Broidy Offered to Get Sanctions Lifted for $26 million

The real story regarding Elliott Broidy, the vice-chair of the RNC fundraising committee and chair of the Trump campaign fundraising committee who just resigned, is not the $1.5 million payout to a mistress he got pregnant, it’s how he tried to broker is relationship with Trump into millions of dollars in deals with foreign entities seeking favors from the administration.

I have long said that the Russian support for Trump was based almost exclusively on one thing: They thought he would be willing to lift the sanctions that Obama placed on that country for their invasion of Crimea and interference with our presidential campaign, sanctions that are costing Putin and other Russian oligarchs tens of billions of dollars. The Intercept reports that immediately following Trump’s inauguration in January, Broidy pitched a deal to one Russian company to try to get them removed from the list of companies forbidden to do business with American companies in exchange for $26 million.

SHORTLY AFTER PRESIDENT Donald Trump was inaugurated last year, top Republican fundraiser Elliott Broidy offered Russian gas giant Novatek a $26 million lobbying plan aimed at removing the company from a U.S. sanctions list, according to documents obtained by The Intercept.

Broidy is a Trump associate who was deputy finance chair of the Republican National Committee until he resigned last week amid reports that he had agreed to pay $1.6 million to a former Playboy model with whom he had an affair. But in February 2017, when he laid out his lobbying proposal for Novatek, he was acting as a well-connected businessman and longtime Republican donor in a bid to help the Russian company avoid sanctions imposed by the Obama administration. The 2014 sanctions were aimed at punishing Russia for annexing Crimea and supporting pro-Russia separatists in eastern Ukraine.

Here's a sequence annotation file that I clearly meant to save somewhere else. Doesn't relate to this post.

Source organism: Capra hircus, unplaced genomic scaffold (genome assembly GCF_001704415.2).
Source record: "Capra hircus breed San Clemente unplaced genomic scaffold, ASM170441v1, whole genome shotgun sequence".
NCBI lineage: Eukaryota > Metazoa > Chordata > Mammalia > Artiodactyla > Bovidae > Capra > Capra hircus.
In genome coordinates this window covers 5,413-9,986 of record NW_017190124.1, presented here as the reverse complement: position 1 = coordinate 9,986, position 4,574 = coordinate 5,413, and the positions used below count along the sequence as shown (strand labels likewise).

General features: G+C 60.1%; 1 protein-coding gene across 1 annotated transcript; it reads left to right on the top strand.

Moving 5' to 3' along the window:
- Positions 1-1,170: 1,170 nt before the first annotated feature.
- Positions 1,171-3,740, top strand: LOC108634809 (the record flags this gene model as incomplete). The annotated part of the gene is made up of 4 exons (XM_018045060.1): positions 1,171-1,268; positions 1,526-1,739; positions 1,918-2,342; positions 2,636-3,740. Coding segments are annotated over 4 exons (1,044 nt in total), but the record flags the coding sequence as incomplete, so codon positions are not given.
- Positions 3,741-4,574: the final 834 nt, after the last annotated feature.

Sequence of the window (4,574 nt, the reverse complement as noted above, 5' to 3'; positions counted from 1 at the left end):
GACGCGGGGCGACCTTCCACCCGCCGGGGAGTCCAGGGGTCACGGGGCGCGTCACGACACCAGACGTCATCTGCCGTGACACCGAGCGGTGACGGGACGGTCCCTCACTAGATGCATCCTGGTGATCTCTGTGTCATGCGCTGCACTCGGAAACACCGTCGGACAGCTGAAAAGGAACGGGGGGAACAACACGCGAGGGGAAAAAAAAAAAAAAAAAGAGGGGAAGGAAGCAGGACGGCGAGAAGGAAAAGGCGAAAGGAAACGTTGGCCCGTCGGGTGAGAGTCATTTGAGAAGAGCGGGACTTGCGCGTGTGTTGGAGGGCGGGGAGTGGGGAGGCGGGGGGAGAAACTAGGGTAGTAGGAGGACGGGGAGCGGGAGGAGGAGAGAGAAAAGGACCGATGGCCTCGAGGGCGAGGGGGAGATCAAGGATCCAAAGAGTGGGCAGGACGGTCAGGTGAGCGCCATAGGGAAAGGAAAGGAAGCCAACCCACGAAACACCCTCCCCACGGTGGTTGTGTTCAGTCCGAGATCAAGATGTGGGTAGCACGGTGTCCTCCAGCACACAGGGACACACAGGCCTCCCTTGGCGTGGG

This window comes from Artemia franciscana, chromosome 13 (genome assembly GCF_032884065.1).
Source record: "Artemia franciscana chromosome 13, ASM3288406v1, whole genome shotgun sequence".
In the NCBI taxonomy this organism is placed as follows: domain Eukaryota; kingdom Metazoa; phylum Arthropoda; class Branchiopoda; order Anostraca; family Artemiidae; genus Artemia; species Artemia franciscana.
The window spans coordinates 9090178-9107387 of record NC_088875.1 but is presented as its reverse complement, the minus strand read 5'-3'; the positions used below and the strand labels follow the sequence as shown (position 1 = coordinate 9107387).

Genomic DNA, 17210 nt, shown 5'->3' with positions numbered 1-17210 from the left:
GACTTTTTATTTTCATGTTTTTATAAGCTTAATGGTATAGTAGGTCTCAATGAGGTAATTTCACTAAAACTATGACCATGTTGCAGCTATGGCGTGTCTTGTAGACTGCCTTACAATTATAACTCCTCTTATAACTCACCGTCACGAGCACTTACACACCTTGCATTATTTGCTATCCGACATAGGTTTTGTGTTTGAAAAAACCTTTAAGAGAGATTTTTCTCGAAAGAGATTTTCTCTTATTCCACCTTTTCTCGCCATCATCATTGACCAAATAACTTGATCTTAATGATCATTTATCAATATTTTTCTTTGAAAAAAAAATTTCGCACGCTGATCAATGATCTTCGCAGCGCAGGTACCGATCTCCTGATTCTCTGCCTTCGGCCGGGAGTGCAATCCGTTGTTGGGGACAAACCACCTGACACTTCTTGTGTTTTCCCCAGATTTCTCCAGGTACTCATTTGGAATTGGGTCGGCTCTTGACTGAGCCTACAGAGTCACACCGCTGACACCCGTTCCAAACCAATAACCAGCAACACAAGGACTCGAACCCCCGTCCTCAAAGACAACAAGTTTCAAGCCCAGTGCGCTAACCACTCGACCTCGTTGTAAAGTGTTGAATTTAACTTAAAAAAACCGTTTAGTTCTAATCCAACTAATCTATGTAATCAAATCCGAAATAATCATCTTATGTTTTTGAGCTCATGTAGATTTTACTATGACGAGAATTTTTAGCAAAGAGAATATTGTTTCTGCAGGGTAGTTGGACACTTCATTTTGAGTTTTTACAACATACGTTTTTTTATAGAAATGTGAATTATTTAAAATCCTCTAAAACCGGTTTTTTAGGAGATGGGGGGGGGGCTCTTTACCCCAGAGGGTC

In February 2017, Broidy sent a draft of the plan by email to attorney Andrei Baev, then a Moscow- and London-based lawyer who represented major Russian energy companies for the firm Chadbourne & Parke LLP. Baev had already been communicating with Novatek about finding a way to lift U.S. sanctions.

Broidy proposed arranging meetings with key White House and congressional leaders and generating op-eds and other articles favorable to the Russian company, along with a full suite of lobbying activities to be undertaken by consultants brought on board. Yet even as he offered those services, Broidy was adamant that his company, Fieldcrest Advisors LLC, would not perform lobbying services but would hire others to do it. He suggested that parties to the deal sign a sweeping non-disclosure agreement that would shield their work from public scrutiny.

So, cut a deal, make millions of dollars to do the bidding of corrupt Russian oligarchs, and keep it secret by laundering it through other lobbying firms. Standard procedure in Trumpworld, it seems. Part of the plan he sent them was to have them promise Congressional leaders that Russia would no longer interfere in American elections as they did in 2016, which makes it essentially a hostage situation — they interfere, plant a ton of fake news stories, heck Trump’s political opponents and release them to help him win, and then they’ll promise not to do it again if we just lift the sanctions and let the money flow again.

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